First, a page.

|1989 National League Championship Series|
|MVP||Will Clark (San Francisco)|
|TV announcers||Vin Scully (Game 1, 3–5),|
Bob Costas (Game 2) and Tom Seaver
|Radio announcers||John Rooney and Jerry Coleman|
The 1989 National League Championship Series was played between the National League West champion San Francisco Giants and the National League East champion Chicago Cubs. The Giants won the series four games to one, en route to losing to the Oakland Athletics in four games in the 1989 World Series.
San Francisco won the series, 4–1.
|1||October 4||San Francisco Giants – 11, Chicago Cubs – 3||Wrigley Field||2:51||39,195|
|2||October 5||San Francisco Giants – 5, Chicago Cubs – 9||Wrigley Field||3:08||39,195|
|3||October 7||Chicago Cubs – 4, San Francisco Giants – 5||Candlestick Park||2:48||62,065|
|4||October 8||Chicago Cubs – 4, San Francisco Giants – 6||Candlestick Park||3:13||62,078|
|5||October 9||Chicago Cubs – 2, San Francisco Giants – 3||Candlestick Park||2:47||62,084|
Wednesday, October 4, 1989, at Wrigley Field in Chicago, Illinois
|WP: Scott Garrelts (1–0) LP: Greg Maddux (0–1)|
SF: Will Clark 2 (2), Kevin Mitchell (1)
CHC: Mark Grace (1), Ryne Sandberg (1)
The Giants entered the series as slight favorites due to the MVP season of Kevin Mitchell, the solid play of Will Clark, and the best ERA in baseball by pitcher Scott Garrelts. The Cubs had won their second NL East title in six seasons behind the excellent rookie performances of Jerome Walton and Dwight Smith, who finished one-two in the 1989 NL Rookie of the Year balloting. The Cubs also had three pitchers with 16 or more victories, Rick Sutcliffe, Mike Bielecki, and Greg Maddux, coming off his third full season in the majors. The opener pitted Maddux against Garrelts.
By the time the Cubs came to bat, the Giants led, 3–0. Brett Butler led off with a single and moved to third on Rick Wrona's passed ball. Clark drove in his first run of the series with a double. Clark moved to third on Mitchell's single and scored along with Mitchell on Matt Williams' double. Maddux had given up three runs and recorded only one out, but he retired Terry Kennedy and Pat Sheridan to end the first. The Cubs came right back in the bottom of the first. Ryne Sandberg doubled and Mark Grace drilled a two-out, two-run homer to cut the Giants lead to 3–2. Clark got a run back when he homered in the third, but Sandberg's solo homer cut the Giants lead back to one. With the score 4–3, the Giants came to bat against Maddux in the fourth.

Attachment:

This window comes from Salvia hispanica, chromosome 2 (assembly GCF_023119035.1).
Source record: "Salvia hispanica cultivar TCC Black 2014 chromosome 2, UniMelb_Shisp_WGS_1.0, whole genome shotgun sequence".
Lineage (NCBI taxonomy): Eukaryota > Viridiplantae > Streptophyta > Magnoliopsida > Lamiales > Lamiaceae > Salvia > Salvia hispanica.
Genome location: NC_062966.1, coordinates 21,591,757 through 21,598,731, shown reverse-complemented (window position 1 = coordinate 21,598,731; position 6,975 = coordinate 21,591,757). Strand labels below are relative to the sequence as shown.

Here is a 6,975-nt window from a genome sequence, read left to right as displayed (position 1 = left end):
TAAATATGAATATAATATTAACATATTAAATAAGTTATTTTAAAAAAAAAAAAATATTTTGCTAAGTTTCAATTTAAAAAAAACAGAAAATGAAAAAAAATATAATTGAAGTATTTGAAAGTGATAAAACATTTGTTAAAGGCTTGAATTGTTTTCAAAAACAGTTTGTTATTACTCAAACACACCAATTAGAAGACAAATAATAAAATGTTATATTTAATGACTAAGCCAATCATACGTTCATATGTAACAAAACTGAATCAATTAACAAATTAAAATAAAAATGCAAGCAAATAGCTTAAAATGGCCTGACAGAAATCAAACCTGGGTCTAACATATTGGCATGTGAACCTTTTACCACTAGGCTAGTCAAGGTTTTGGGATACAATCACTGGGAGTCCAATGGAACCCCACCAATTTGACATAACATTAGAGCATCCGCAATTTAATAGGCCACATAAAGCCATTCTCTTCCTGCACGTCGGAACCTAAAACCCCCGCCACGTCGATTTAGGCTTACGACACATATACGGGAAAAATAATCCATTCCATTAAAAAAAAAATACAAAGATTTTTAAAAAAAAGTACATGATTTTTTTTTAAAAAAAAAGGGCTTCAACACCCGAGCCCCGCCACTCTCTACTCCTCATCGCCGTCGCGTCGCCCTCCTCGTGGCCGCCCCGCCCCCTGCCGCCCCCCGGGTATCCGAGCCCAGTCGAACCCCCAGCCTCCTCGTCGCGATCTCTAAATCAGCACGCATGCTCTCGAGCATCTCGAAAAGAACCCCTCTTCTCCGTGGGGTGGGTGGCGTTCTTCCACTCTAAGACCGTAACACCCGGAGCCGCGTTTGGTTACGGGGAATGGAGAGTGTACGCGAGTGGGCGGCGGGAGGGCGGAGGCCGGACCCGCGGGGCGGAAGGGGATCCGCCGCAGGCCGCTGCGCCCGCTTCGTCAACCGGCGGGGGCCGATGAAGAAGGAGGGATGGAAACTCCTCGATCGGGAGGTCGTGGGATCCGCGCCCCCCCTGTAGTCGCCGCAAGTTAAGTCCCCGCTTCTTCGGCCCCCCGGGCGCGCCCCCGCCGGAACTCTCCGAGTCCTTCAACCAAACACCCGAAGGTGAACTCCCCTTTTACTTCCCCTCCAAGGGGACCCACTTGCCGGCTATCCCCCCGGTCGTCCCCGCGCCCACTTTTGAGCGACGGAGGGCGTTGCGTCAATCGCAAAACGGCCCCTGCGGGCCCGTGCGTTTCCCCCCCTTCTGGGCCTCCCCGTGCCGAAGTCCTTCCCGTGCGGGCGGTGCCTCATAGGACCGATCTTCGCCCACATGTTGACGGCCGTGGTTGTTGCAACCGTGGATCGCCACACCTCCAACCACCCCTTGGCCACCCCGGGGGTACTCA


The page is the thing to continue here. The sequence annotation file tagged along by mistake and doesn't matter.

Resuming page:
Pat Sheridan and José Uribe singled, and Uribe's steal put runners at second and third. Garrelts struck out, and the Cubs walked Butler intentionally hoping for a double play. Robby Thompson popped to shortstop, and the infield fly rule resulted in an automatic out. Bases loaded and two out with Clark batting. Having already driven in two runs, Clark tied the NLCS record for RBIs for an entire series in less than four innings when he drilled a grand slam to right that finished Maddux and the Cubs. The 8–3 lead ended in an 11–3 Giants victory when Mitchell nailed a three-run homer to close the scoring in the eighth. The Giants had drawn first blood and taken back home-field advantage.
Legend has it that Clark read Greg Maddux’s lips during the mound visit before the grand slam, and that helped Clark pound a high fastball over the wall for a grand slam that helped the Giants steal Game 1 in Wrigley. Although, Clark's teammate, Bob Brenly, expressed doubts about the truth of that story. Postgame, Cubs' manager Don Zimmer summed up Clark’s brilliant outing by saying "He [Clark] had a helluva week tonight."
Thursday, October 5, 1989, at Wrigley Field in Chicago, Illinois
|WP: Les Lancaster (1–0) LP: Rick Reuschel (0–1)|
SF: Kevin Mitchell (2), Matt Williams (1), Robby Thompson (1)
Giving the Giants a dose of their own Game 1 medicine, the Cubs ended Game 2 early with a six-run first inning, five of the runs coming against Giants starter and loser Rick Reuschel. After Mike Bielecki picked Butler off first and retired the side, the Cubs went to work. Jerome Walton singled and scored on Ryne Sandberg's triple. After Dwight Smith lined out to first, Mark Grace doubled Sandberg home. Reuschel struck out Andre Dawson, but Luis Salazar singled to score Grace and moved to second on a single by Shawon Dunston. The Giants walked Joe Girardi to get to the pitcher's spot, and Bielecki responded with a single that scored Salazar and Dunston to make it 5–0. Walton again singled, scoring Girardi, and when Kelly Downs retired Sandberg on a pop-up, the Cubs went back into the field with a 6–0 lead.
The game was essentially over after the first inning. The Giants cut the lead to 6–2 in the fourth when Will Clark singled and Kevin Mitchell homered for the second time in the series. But the Cubs got those runs plus another back in the sixth when Grace doubled with the bases loaded, scoring all three runners and giving the Cubs a 9–2 lead. The Giants got three cosmetic runs when Williams homered in the eighth and Robby Thompson homered in the ninth. But the Cubs' early scoring made it one game apiece as the series headed to San Francisco for Game 3. Les Lancaster got the win for the Cubs.